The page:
The Green Party folks would love the conservation aspect. I can imagine the thrill they’d feel as they walked into a dark (saving electricity) restaurant that was barely heated (saving gas) and ordered some food handled with bare (reduced plastic glove waste) hands and a non-refrigerated (lower freon emissions) beer. Nirvana they would exclaim as they shivered in the shadows and washed down their e.coli with tepid lager. The only thing that might possibly bother them is that everything is meat, next to meat, stuffed with meat or in a meat sauce. As long as they weren’t vegetarians they’d have found their slice of luddite paradise. Come to think of it – the Unabomber was Ted Kaczynski. Interesting.
Not that the conservation mentality is bad, mind you. It’s actually refreshing to see a culture that’s not inherently wasteful. It’s nice that instead of stuffing your single loaf of bread into a plastic bag they look at you, wondering why you haven’t just taken the bread from the counter. I can imagine the shock if they ever ordered coffee in a New York deli. They’d get coffee, a plastic stirrer, sugars they didn’t ask for, creamer they didn’t ask for, an extra cup with a thermal barrier to protect their hands – and it would be stuffed with napkins into a paper bag.
I’m sure there’s a middle ground somewhere that would let them cater to their post-Soviet scars and the customer at the same time. I’m all for saving electricity, paper, yadda, yadda, but it’s a little creepy when you walk into a dark restaurant. And I’m assuming the wax paper napkins are designed to keep you from using them, thereby saving a dollar a month. Personally, I’d like to be able to leave the bedroom and go to the bathroom without someone turning the lights off. Give me that, and I promise I won’t buy an SUV. Though on these roads and with this weather an SUV makes a hell of a lot more sense than it does for some suburban American soccer mom. Has Jody from Boise ever tried to sip hot tea while her brother-in-law navigated a half-cobblestone/half-dirt road in a dilapidated 4 cylinder Polish rust-bomb? I think nie.
Prices here are dirt cheap. The downside is that there’s not a lot to buy. Or rather, if you think the prices are dirt cheap then you wouldn’t be interested in buying anything because it means you can afford nicer things. For example I saw a sweater. It was called ‘Kaptan – Lambswool.’ At only $40 I’m thinking I’ve found a bargain! Turns out ‘Kaptan – Lambswool’ is 70% Cotton and 30% Acrylic. I know what you’re thinking: Where’s the frickin’ lambswool? Apparently it’s in the name of the product.
A few products caught my eye. There’s a total Diesel rip-off brand called ‘House’ for a sixth the price and a third the quality. House was nothing compared to ‘Red Indian’ Shoes. Can you imagine the anti-you rallies you’d suffer if you tried to sell ‘Red Indian’ shoes in Michigan? I can. And it would be hilarious. The tagline for Red Indian is ‘The symbol of braves [sic]’ which makes about as much sense as the name Red Indian.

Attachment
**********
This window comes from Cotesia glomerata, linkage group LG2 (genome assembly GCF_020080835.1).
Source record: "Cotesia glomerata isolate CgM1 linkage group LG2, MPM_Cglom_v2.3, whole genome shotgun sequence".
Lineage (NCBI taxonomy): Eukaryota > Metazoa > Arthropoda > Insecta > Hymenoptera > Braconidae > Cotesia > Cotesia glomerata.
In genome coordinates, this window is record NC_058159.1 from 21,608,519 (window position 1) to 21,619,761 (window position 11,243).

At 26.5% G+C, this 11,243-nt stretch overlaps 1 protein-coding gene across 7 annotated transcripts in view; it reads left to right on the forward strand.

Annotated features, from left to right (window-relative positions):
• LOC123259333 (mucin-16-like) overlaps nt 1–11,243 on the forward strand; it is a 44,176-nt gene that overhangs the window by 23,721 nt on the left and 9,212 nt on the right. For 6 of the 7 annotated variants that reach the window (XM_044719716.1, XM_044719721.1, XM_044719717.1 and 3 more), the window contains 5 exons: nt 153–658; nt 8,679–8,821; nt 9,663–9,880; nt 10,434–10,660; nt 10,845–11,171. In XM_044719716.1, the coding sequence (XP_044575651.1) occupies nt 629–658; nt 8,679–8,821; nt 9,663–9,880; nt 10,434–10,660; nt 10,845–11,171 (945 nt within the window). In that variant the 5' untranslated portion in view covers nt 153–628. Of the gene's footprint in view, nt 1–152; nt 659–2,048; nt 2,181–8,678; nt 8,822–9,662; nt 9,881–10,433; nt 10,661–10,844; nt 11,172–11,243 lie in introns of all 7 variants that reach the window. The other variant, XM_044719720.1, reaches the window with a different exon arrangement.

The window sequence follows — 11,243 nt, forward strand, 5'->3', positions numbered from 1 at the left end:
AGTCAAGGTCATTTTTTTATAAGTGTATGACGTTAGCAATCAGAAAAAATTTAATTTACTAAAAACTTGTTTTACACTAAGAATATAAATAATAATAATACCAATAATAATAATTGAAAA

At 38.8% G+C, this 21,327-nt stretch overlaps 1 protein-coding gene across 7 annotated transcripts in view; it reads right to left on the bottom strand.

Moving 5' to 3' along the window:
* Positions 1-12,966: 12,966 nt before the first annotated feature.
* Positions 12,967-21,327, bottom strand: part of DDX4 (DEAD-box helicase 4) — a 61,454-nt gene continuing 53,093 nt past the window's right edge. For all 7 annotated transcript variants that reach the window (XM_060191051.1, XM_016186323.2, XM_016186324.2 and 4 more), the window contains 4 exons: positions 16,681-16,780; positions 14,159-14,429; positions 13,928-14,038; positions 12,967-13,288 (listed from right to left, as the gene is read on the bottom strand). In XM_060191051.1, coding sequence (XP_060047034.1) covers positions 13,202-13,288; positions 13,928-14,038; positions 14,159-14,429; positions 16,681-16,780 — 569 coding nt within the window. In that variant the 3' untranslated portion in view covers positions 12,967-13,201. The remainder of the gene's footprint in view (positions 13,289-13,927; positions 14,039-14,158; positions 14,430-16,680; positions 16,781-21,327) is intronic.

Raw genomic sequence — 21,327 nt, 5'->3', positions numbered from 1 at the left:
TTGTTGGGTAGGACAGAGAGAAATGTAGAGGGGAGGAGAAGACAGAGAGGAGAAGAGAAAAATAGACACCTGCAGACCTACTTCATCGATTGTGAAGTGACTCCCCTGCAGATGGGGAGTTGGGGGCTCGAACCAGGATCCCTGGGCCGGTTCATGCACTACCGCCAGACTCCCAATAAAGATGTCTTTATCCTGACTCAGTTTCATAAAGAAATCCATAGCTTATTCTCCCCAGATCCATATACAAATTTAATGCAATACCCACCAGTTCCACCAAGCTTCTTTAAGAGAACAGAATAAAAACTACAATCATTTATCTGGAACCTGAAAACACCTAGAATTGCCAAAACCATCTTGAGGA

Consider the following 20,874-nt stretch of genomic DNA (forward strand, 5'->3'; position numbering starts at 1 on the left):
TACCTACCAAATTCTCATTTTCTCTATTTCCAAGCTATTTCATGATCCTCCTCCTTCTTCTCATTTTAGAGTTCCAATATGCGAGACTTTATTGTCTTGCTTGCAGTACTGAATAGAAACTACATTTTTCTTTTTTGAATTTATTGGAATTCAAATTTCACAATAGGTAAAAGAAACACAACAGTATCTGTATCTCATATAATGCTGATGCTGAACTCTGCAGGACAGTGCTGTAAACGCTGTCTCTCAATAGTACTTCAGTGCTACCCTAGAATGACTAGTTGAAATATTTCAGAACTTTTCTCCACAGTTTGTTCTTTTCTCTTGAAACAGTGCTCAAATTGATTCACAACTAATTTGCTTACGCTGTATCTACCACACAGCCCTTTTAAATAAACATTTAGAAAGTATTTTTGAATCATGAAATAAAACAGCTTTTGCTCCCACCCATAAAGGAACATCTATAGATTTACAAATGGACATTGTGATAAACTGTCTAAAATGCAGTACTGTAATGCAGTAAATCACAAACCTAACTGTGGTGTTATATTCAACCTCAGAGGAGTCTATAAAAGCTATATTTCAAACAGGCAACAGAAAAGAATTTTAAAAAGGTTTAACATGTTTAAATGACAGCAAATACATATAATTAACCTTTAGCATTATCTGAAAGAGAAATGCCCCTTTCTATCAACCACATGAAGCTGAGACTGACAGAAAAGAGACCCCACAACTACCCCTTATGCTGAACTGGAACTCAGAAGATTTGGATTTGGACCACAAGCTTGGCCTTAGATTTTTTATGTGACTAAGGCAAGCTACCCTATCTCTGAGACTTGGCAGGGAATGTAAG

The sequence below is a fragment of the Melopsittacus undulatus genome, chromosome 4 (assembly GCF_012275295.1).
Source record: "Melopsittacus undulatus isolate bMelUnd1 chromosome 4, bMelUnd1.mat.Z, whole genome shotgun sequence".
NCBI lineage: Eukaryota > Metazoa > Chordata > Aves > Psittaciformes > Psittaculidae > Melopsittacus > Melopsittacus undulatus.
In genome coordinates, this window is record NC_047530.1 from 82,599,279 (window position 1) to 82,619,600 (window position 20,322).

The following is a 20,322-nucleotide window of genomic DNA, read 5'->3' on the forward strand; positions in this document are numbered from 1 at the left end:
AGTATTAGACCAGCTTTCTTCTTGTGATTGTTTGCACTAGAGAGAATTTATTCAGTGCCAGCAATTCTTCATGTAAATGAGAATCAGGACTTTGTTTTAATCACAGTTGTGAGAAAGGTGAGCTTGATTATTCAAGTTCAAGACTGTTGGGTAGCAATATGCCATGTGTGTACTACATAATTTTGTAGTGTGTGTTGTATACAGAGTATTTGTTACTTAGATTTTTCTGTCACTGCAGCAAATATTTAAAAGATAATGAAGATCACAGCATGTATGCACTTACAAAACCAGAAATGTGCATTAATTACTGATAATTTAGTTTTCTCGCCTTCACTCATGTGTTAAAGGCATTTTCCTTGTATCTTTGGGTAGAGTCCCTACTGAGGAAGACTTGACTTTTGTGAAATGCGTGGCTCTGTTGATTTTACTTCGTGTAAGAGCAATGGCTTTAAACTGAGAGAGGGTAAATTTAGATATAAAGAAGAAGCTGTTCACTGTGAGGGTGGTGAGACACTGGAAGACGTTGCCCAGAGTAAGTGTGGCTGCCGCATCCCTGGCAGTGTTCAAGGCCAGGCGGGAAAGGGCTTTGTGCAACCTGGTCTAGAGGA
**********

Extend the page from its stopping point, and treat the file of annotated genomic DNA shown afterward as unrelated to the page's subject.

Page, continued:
Other labels that I noticed were ‘Poolman’ and ‘Blend of America.’ Bad news for the Poolman folks: cleaning a pool, though potentially lucrative, isn’t necessarily something you’d brag about. Who knows, they may have found a niche market for any pool cleaning professionals who make it to rural Poland. They can buy a Poolman sweater and advertise their trade while at the same time letting folks laugh at the inexplicably large, utterly pointless flap that spans the chest.
At the awkwardly named women’s store ‘Troll’ I saw a shirt that said ‘Hot women in the middle of the road is just how I like it’ with a silhouette that looked like a cross between Morrissey and Grace Jones. This is exactly why I never wear shirts with Japanese symbols on them: I don’t know what they might be saying. I don’t want to parade around with Meat Demon Ninja: Love Clause Active. I’ve noticed a lot of absurd English phrases, but the hot women one took the cake. The ‘In life we belive [sic]’ shirt wins for spelling, I believe.
The elite U.S. Army force has their own hygiene product line apparently. ‘Delta Force’ deodorant was on sale, and not too far down the shelf was ‘Bond’ shaving cream. The shaving cream tried everything it could to say ‘James Bond’ without the legal troubles of actually doing so. There was a man’s silhouette, a picture of a Ferrari, and for some reason it said ‘Speedmaster.’ All that was lacking was an ‘Albert R. Broccoli Presents Shaving Foam’ on the cap.
A store full of zany chemicals for weightlifting freaks was called ‘Arnold Shop.’ I asked if it was named after Governor Arnold Schwarzenegger and they answered in the affirmative – and as if I were a lunatic for asking. Come on! The answer seemed too obvious which is why I asked in the first place.
Groceries for about 6 folks ran us about $50. Stuff is so cheap I’m tempted to get on the PA system and announce Skittles for everyone. On me! Please love America! Yet when a kid came up to me in the parkingowy lot asking for money, I played the dumb tourist card and pretended not to understand.
Bad news for Home Depot shareholders: There’s already a Home Depot here. It’s called ‘Nomi’ and it looks just like Home Depot except for the name being ‘Nomi’ instead of ‘Home Depot.’ Same colors. Same layout. Orange aprons on somewhat cheerful staff. Everything. I had already decided to purchase the $10 drill bit kit because it was such an amazing bargain but I was overruled by the wife because I don’t even have a drill here. Yet. The best part is your shopping experience at Nomi is not hindered by darkness or cold. The lights and the heat are on.